"I love the idea of the indoor bike storage," says Kory Gillisie '14 of Parma. The accounting/criminal justice major says northeast Ohio winters are hard on bikes left outdoors. "I had to throw my bike out at the end of last year because it was rusted through." As a two-sport athlete, Gillisie is also interested in cooking healthy dinners in Harding’s new kitchen.
With building materials and design items like permeable pavers, porous concrete, bioswales, rain barrels, composting and a straw-bale shed, the project aspires to reach Gold LEED Certification. But, Harding House aims to become much more than a building filled with sustainable technology and tools.
"This will be a real living-learning community," says Janet Stocks, Associate Academic Dean. "The students living in the house will come together to set ground rules and goals for themselves, wrestling with questions such as whether students should be allowed to have individual microwaves and refrigerators in their rooms, cars on campus, etc. These guidelines will be passed on to next year’s residents, but each year students will review and reaffirm which sustainable living practices they will commit to."
"The building is also a gateway to the larger community to help others see and learn how they can adopt many of our small-scale technologies and practices in their own lives and organizations," says Krueger.
Eventually, students will be tapped to lead community outreach and educational tours that show off the sustainable technology and practices to both the on and off-campus communities. Plans also call for interpretive signs to explain the sustainable design elements and there’s a top floor classroom available for community use.
"Environmental responsibility has been a priority at BW for some time now. But we are very excited about the potential of Harding House, not just for the students living in it, but also as an influence on the rest of campus," Stocks says. "We have an increasing number of students at BW interested in living sustainably, and we are delighted to be supporting them in their efforts."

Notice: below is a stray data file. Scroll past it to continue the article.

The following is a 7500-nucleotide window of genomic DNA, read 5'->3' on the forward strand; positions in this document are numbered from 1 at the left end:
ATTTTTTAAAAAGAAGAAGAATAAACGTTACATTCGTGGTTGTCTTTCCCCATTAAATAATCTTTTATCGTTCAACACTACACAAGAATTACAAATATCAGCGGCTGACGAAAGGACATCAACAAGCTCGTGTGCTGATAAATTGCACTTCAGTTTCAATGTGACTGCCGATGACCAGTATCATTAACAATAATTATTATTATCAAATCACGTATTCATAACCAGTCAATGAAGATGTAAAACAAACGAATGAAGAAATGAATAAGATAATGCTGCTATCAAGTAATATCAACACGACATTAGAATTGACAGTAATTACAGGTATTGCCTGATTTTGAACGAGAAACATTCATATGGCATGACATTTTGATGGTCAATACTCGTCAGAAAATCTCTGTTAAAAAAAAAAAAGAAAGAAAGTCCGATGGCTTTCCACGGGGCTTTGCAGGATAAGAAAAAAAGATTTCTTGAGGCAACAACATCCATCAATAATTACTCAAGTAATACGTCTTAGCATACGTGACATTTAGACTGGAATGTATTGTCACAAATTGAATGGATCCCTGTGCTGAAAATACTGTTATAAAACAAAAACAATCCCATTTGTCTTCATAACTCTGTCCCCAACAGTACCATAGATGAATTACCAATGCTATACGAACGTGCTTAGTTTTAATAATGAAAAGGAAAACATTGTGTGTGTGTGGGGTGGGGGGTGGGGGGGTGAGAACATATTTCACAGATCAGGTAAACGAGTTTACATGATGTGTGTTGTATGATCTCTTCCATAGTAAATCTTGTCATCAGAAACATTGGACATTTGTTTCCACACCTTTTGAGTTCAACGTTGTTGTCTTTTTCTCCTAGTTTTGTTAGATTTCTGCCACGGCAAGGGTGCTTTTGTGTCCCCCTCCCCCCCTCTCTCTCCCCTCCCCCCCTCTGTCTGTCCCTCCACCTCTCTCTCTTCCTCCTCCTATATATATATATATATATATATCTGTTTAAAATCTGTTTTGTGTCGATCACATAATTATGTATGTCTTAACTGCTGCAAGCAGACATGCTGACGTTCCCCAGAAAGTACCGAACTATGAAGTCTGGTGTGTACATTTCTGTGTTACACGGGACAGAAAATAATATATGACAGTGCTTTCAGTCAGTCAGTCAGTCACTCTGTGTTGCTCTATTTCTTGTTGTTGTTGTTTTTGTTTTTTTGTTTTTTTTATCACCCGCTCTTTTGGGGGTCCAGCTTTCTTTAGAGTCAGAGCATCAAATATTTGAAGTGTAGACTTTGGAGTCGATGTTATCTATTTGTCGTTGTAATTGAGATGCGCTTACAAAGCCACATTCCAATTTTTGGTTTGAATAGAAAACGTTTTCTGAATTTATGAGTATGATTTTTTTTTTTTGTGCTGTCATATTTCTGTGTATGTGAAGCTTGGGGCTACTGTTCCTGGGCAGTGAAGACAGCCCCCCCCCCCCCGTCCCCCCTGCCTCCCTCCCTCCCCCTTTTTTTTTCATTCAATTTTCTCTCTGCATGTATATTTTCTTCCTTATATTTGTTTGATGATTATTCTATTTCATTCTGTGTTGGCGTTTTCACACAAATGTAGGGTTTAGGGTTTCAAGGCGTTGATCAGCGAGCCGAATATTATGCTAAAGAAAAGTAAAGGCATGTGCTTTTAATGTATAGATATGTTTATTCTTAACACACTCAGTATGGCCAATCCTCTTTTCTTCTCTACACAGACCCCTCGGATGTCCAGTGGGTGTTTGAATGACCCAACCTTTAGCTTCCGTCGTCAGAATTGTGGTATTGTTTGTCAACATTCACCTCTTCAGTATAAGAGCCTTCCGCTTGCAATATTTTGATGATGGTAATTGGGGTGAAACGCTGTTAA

Citation: Updated B-W History, n.d.
The original infirmary at B-W burned prior in 1939 at a loss between $8,000 and $10,000. It was located in a home on the Northeast comer of Bagley Rd. and Seminary St. (Presently the site of Ritter Library). The second center was in a home on the southwest comer of Grand and Beech Streets. The house was built in 1873 by William and Georgianna Kirk. The house became the President's Home for German Wallace College, and the residence for it's president, Dr. Arthur L. Breslich. It continued as the President's Home until after the merger. President Alfred L. Storms was the lived there from 1918-1933, and was the last President to live there. The college built a home for the president in 1935 for Dr. Louis Wright. At that point, the college became the Health Center and continued as such until the present Health was built. It was equipped for observation, clinical services, and temporary hospitalization with thirteen rooms including men and women's wards. It was staffed by three nurses and two doctors.
The (new) Health Center was built on the comer of Beech and Liberty Streets in Berea. The architects were Heine, Crider, and Williamson, and the general contractor was R. S. Usprung, B-W Trustee. The groundbreaking was on August 22, 1966 for the $315,000 facility. It was dedicated on Founder's Day, October 19, 1967. It was built in the in the Georgian-Colonial Style. The Health Center is a one-floor, air conditioned, building housing an infirmary with fourteen beds, four examination rooms, a therapy room with a whirlpool and ultra-sound unit, a minor surgery room, a laboratory, a kitchen, laundry, and storage rooms. In addition, the building has a large office for the college physician, nurses stations, a residence room for nurses, and a combination lounge and dining room. The health center was to provide 24-hour service to students. At the time, Doctors Letchner, George H. Brown '36, and Edward C. White '55 were the college physicians. The Health center also serves to house the Counseling Center of B-W.
Citation: Updated B-W History, n.d.
Heritage Hall is of the Colonial style, modeled after the Early American Architecture of Philadelphia's Independence Hall. It was built on a part of the land purchased from the Methodist (Berea) Children's Home. The three and one-half story residence hall was built to house 300 men. The building is located on Tressel St. (formerly Maple St.), behind Ernsthausen Hall. The dormitory also contained a dinning hall large enough to seat 1000 men at one time. The building is unique in design, as it is composed of five sections, referred to as sections; A, B, C, D, and E. The architects were Heine, Crider, and Williamson of Berea, and was constructed by the Martini Construction Company of Cleveland. It was built at a cost of $1,700,000 through a $1,500,000 federal loan. The groundbreaking was on Thursday, December 7, 1961 and the cornerstone was laid on May 11, 1962. In the cornerstone, were cards from the Trustees, enclosed in a copper box, stating their memories of and wishes for B-W. The hall was originally named in honor of Rudolph and Eckenroth, and his wife, Hazel. He was an inventor and businessman from Lakewood, Ohio. The dedication was held on October 17, 1963. However, Eckenroth pulled out at the last minute and the building is called Heritage Hall.